(2 February 2016) Trade Unions from the south east European region face a number of challenges linked to public service privatization in the waste sector. Most of the unions in the sector organize the workforce in public entities or public companies. Even though the total workforce in the waste sector is increasing across Europe, TU membership in the sector might decreased in a near future due to these privatizations. The main purpose of the workshop was therefore to think about recruitment and organizing campaigns in private companies in the waste sector.
The seminar started with a “tour de table” where each participant was asked to present his trade union activities and membership.
The first presentation about the European waste market, including multinational companies, was given by David Hall, PSIRU. The first part of his presentation was the description of the waste management sector in Europe (companies mapping and performances, growing number of employees in the sector but employment of the most vulnerable and poorest, over pay, health and safety issues). Then, he presented the EU context. He explained that the waste industry was mainly created and shaped by EU regulations (Waste Framework Directive 2008/98/EC) and that these regulations have a major impact in growing the sector. He also presented the new EC circular economy package.
The second part of his presentation was about PPPs efficiency. It is often assumed that privatisation or PPPs will result in greater levels of technical efficiency. That is, the private sector can always deliver a given level of service with less input costs than the public sector. But there is now extensive experience of all forms of privatisation, and researchers have published many studies of the empirical evidence on comparative technical efficiency. The results are remarkably consistent across all sectors and all forms of privatisation and outsourcing: there is no empirical evidence that the private sector is intrinsically more efficient. The same results emerge consistently from sectors and services which are subject to outsourcing, such as waste management, and in sectors privatised by sale, such as telecoms. Following this presentation on PPPs, participants expressed there views on PPPs and on how they are implemented in their respective countries. The European remunicipalisation trend was also addressed. Representatives from Moldova explained that the company they work for belongs to the municipality but has its own management and that the working relationship with the management are pretty good. Hungarian representatives explained that their government is creating a national holding company to hold the municipal waste management companies - the purpose is apparently to enable surpluses from urban operations to be redistributed to loss-making rural services.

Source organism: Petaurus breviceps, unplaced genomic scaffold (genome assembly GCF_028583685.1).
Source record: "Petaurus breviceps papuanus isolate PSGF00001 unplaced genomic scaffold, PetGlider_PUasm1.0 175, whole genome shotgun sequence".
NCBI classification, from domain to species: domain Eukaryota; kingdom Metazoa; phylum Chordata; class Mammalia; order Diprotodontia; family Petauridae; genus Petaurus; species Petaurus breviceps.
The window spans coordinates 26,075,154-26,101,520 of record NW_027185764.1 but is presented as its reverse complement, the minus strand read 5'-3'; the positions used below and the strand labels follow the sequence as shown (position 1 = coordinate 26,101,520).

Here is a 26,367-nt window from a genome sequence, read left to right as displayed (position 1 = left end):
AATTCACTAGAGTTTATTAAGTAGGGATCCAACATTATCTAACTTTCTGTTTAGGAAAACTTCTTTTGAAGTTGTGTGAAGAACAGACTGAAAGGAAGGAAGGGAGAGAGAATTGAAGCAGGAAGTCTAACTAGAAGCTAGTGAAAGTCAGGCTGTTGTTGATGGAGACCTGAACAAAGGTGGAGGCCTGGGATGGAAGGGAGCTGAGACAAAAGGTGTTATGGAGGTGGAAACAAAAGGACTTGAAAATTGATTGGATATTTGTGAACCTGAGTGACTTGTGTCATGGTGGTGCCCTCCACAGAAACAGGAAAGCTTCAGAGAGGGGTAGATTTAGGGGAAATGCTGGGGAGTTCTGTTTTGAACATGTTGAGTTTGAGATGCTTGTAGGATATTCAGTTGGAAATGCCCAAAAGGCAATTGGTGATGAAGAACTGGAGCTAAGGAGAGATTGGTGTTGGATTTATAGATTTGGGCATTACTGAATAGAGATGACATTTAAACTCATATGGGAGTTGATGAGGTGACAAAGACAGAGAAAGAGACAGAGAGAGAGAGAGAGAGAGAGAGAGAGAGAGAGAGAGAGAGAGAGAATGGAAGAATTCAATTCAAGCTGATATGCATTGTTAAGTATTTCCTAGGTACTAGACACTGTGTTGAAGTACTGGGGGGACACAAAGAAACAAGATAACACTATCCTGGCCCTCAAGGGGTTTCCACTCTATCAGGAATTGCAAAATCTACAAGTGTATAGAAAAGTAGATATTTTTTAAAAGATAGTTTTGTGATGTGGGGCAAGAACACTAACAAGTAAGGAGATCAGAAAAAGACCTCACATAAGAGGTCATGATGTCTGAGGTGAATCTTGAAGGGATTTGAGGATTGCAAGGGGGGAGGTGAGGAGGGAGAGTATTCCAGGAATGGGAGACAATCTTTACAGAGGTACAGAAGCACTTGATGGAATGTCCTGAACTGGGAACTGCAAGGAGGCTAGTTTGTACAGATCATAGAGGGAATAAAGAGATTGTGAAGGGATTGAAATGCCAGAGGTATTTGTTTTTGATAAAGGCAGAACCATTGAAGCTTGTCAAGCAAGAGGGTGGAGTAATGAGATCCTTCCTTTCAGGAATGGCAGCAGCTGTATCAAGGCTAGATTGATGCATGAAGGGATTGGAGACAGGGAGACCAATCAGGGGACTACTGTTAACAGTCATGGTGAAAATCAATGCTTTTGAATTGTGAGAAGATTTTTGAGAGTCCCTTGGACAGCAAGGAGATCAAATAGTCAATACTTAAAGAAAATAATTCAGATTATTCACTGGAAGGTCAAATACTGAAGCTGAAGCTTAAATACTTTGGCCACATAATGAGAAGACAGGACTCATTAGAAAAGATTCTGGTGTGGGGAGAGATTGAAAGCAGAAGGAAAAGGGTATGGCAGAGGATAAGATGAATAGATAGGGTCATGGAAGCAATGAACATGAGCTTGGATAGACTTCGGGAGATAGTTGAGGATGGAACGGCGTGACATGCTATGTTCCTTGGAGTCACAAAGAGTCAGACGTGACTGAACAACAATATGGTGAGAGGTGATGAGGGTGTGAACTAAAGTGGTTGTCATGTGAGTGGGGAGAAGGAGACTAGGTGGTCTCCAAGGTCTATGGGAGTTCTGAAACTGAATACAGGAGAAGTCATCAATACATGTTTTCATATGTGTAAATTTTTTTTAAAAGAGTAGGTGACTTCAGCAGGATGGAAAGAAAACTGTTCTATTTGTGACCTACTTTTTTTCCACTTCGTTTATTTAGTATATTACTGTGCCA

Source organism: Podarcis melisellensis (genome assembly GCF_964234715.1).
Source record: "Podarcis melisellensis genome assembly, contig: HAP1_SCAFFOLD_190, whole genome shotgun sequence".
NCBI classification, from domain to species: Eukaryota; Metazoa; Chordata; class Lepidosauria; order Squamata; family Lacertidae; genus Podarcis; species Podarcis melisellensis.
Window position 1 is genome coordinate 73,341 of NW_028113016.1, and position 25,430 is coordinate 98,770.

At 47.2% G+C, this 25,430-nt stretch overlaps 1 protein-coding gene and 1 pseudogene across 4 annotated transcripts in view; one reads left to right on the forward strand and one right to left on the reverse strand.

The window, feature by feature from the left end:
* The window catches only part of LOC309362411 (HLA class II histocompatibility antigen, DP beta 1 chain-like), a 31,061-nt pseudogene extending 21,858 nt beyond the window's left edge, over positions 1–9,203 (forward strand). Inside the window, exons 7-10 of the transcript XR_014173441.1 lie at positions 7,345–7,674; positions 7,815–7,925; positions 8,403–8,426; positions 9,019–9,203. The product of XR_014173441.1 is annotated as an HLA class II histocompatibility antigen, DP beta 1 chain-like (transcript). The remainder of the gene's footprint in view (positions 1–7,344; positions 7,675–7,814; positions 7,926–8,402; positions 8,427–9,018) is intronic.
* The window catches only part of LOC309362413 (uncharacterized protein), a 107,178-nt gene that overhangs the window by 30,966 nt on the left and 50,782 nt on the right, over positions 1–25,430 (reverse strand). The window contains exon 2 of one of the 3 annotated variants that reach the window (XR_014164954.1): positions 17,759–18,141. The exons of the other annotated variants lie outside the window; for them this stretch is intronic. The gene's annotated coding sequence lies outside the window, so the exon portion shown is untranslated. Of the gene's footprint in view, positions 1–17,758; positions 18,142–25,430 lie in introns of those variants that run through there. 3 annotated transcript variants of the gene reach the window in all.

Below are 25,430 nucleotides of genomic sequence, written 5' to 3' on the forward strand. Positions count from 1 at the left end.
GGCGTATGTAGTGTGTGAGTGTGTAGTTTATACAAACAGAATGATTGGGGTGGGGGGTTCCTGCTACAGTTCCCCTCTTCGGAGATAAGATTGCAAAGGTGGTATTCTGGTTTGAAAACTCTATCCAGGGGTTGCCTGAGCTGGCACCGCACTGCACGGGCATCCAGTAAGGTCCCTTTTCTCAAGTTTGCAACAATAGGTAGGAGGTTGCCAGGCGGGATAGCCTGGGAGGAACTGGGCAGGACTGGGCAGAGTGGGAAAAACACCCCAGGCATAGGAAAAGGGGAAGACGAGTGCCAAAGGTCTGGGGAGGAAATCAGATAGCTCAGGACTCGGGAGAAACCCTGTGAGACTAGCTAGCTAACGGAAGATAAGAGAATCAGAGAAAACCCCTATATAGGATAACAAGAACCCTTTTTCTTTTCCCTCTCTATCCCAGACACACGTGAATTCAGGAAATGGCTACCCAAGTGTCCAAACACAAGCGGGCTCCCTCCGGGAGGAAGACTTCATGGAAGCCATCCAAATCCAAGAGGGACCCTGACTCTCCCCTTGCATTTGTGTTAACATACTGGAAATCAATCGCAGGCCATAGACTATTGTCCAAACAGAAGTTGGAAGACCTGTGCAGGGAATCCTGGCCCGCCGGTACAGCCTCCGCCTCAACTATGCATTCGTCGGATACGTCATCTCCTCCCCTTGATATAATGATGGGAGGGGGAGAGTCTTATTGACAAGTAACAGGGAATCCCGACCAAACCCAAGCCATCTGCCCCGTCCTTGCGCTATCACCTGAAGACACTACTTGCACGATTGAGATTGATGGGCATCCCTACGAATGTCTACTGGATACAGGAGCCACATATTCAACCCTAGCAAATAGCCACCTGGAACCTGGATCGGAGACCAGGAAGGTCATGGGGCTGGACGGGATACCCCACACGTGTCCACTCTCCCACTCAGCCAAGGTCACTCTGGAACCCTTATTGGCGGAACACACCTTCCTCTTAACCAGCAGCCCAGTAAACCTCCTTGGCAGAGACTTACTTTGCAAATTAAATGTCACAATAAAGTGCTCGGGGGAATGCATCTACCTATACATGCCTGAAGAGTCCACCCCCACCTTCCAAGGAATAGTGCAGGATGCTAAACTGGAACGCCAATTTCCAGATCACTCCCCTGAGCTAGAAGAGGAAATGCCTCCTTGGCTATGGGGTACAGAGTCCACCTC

After this interesting background presentation, Eddy Stam and Roger Jenkins, both professional organizers, presented to the participants concrete recruitment campaigns that took place in their respective countries after privatization of public services. They insisted on the importance of recruiting new members to make TU’s voice stronger. Eddy Stam referred to a couple of figures presenting the worrying decreasing trend in membership. They drew participants attention on the necessity for TU to recruit new members.
During the afternoon session, Eddy Stam presented campaign methods and tools to recruit new members from scratch. He detailed the several steps to attract new members, from first touch-based contacts (e.g. going to the workplace and ask for phone numbers, to visit workers at their home, identify leaders and winnable fights) to the creation of new well-organised TU units within the companies.
The next day, participants were asked to identify where they have members in the “waste-sorting-recycling-incineration” chain. Most of the participants attending the seminar reported back that they are mainly present in the household waste collection (working for public entity or company). Sorting, recycling, incineration are the most profitable part of the waste chain and very often privatized. The idea was to push participants to organize workers in the parts of the chain where they are not present. Participants expressed reservations to implement such recruiting campaigns because they are not present at all in these private companies.
During the concluding session, all participants agreed with the fact that TUs need to attract potential members working in private companies in order to make unions stronger. Most participants expressed their willingness to go further and will get in touch with their leadership. Representatives from Hungary invited Eddy Stam to come to Hungary and help them to recruit new members.
The meeting took place January 27-28, 2016 in Bucharest, Romania. For EPSU Marina Irimie, sub-regional Officer for South East Europe and Guillaume Durivaux, policy officer took part. David Hall, PSIRU, Roger Jenkins, GMB UK and Eddy Stam, FNV gave presentations and animated the discussions. About twenty participants from Bulgaria, Hungary, Moldova, Romania and Turkey attended the seminar.